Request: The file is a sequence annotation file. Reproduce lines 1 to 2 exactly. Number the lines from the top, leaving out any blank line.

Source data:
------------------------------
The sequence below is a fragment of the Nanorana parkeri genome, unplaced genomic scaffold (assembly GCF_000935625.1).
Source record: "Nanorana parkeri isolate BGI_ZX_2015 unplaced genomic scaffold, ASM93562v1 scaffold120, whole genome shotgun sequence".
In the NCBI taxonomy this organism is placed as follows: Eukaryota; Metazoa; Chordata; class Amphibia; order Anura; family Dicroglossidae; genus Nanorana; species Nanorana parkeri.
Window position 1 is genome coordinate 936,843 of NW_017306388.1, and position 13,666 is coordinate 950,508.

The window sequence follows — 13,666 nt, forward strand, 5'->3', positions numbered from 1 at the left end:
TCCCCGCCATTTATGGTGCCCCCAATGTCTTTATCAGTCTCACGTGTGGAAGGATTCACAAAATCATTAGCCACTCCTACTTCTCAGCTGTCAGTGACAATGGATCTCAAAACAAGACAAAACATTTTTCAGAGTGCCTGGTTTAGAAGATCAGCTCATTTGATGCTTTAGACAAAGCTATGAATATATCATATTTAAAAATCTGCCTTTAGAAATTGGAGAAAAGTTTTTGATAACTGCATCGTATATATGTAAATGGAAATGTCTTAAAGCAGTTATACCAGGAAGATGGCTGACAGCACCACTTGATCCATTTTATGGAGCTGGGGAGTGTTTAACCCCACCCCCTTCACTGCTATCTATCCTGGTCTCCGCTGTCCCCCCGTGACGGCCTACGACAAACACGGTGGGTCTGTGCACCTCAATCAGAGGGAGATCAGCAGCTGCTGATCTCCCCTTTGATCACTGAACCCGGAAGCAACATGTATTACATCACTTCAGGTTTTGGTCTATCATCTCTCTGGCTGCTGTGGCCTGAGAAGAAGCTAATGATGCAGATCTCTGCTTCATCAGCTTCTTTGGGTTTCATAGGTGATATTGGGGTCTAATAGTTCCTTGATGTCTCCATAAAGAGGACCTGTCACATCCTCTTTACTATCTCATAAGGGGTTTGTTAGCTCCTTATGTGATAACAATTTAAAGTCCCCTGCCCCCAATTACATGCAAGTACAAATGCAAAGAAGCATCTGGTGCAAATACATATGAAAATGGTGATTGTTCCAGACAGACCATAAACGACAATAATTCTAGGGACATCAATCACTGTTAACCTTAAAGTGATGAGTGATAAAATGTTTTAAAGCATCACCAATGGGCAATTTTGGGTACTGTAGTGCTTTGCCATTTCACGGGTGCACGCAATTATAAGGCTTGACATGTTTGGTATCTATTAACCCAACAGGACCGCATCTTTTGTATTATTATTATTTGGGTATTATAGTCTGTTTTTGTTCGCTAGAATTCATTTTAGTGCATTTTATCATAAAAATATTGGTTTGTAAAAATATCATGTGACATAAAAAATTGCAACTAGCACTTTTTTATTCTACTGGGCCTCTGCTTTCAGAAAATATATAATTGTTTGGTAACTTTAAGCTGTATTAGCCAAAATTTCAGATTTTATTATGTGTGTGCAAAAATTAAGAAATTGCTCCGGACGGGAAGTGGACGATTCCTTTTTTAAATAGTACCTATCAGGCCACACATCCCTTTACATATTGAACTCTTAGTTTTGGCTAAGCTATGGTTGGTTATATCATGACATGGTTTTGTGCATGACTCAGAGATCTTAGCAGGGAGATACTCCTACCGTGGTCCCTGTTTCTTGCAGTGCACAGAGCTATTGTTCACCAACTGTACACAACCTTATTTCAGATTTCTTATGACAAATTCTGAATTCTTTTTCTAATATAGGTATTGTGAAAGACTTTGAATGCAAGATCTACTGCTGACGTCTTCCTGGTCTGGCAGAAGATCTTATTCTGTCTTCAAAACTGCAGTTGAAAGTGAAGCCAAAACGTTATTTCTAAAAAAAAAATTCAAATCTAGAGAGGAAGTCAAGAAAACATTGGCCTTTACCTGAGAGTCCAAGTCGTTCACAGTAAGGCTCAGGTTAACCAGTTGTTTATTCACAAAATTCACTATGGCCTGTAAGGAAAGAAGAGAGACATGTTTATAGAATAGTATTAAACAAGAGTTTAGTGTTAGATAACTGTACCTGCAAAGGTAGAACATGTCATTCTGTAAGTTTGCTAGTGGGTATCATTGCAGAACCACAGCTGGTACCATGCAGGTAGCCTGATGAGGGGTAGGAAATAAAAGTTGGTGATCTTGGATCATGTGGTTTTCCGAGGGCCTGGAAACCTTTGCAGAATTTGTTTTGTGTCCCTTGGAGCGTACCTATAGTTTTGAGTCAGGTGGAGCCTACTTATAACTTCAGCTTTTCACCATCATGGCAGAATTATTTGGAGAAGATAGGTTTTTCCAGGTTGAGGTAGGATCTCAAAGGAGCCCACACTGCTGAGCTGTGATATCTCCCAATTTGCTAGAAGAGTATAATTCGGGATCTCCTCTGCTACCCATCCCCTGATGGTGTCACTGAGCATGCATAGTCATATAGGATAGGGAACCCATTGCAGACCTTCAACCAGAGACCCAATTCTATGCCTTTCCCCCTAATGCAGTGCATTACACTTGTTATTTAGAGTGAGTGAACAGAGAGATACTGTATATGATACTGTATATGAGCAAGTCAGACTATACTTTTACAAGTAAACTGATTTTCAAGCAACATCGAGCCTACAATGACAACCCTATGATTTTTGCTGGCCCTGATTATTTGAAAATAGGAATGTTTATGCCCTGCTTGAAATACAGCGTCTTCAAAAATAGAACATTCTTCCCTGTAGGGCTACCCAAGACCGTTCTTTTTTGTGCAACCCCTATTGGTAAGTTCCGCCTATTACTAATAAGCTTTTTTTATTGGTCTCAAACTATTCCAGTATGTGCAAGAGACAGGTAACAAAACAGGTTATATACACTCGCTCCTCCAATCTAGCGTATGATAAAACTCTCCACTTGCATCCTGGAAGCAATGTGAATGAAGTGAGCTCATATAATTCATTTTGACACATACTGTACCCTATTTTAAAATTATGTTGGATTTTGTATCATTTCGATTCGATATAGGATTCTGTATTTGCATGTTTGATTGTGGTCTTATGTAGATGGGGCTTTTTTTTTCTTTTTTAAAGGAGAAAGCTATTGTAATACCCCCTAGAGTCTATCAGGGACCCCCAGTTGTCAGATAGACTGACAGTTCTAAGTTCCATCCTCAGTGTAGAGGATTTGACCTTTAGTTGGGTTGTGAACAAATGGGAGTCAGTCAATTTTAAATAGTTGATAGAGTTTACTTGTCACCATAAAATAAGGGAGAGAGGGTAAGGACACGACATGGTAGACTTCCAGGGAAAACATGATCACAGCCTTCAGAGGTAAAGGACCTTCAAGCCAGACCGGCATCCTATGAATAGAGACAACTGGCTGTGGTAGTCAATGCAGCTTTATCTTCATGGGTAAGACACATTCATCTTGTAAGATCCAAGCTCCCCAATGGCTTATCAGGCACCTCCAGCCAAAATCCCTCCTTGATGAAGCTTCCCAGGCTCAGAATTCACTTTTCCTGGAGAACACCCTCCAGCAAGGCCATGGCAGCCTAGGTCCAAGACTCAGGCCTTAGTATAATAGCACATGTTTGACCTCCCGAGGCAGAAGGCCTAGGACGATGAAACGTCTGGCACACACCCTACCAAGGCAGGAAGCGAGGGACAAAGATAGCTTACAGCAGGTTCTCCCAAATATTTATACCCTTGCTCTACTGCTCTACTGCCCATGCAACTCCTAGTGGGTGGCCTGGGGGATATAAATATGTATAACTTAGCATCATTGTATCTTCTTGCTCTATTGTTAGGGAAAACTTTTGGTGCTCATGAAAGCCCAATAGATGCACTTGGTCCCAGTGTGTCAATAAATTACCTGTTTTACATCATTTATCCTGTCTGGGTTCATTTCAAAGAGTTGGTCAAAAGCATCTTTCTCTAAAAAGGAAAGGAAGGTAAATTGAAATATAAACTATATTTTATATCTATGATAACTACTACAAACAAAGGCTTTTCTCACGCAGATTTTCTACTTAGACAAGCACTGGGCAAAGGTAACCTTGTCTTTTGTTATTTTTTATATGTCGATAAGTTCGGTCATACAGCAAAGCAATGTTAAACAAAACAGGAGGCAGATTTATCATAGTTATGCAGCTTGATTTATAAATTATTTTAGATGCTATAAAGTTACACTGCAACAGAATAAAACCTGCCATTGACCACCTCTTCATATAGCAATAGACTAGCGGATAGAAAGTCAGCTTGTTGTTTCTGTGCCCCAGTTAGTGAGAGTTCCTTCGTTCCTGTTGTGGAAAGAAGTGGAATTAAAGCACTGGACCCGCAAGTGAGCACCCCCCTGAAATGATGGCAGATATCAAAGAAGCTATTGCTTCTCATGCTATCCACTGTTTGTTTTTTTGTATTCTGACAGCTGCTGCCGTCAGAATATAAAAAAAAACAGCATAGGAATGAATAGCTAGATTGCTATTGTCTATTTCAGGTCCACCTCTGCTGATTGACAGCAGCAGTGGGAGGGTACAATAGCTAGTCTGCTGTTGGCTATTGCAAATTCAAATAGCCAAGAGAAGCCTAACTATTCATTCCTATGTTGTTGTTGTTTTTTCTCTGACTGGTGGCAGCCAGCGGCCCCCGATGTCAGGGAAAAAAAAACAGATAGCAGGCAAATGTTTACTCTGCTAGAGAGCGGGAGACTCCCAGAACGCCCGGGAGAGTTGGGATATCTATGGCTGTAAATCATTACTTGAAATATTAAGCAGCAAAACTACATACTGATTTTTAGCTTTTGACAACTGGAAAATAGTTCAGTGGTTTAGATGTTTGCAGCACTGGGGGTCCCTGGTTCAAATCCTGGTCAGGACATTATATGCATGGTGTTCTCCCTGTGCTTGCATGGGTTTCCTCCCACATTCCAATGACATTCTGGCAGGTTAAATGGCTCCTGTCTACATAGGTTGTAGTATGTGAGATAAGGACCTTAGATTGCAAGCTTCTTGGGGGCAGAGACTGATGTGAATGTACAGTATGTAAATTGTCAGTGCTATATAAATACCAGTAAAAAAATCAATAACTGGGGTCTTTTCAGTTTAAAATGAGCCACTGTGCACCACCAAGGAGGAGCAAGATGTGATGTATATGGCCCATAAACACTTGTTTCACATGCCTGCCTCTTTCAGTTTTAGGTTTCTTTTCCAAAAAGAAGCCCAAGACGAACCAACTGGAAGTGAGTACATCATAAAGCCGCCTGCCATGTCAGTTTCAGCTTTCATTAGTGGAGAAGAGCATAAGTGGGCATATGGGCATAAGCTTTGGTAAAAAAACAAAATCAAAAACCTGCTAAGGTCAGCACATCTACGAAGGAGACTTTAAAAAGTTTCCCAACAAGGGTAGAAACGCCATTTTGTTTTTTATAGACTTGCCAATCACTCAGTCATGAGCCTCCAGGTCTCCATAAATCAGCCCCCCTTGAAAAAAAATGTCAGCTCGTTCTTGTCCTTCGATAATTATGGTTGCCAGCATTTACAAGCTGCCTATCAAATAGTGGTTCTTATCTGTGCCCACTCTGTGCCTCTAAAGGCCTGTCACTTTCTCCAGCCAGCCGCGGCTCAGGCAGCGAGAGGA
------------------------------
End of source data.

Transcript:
The sequence below is a fragment of the Nanorana parkeri genome, unplaced genomic scaffold (assembly GCF_000935625.1).
Source record: "Nanorana parkeri isolate BGI_ZX_2015 unplaced genomic scaffold, ASM93562v1 scaffold120, whole genome shotgun sequence".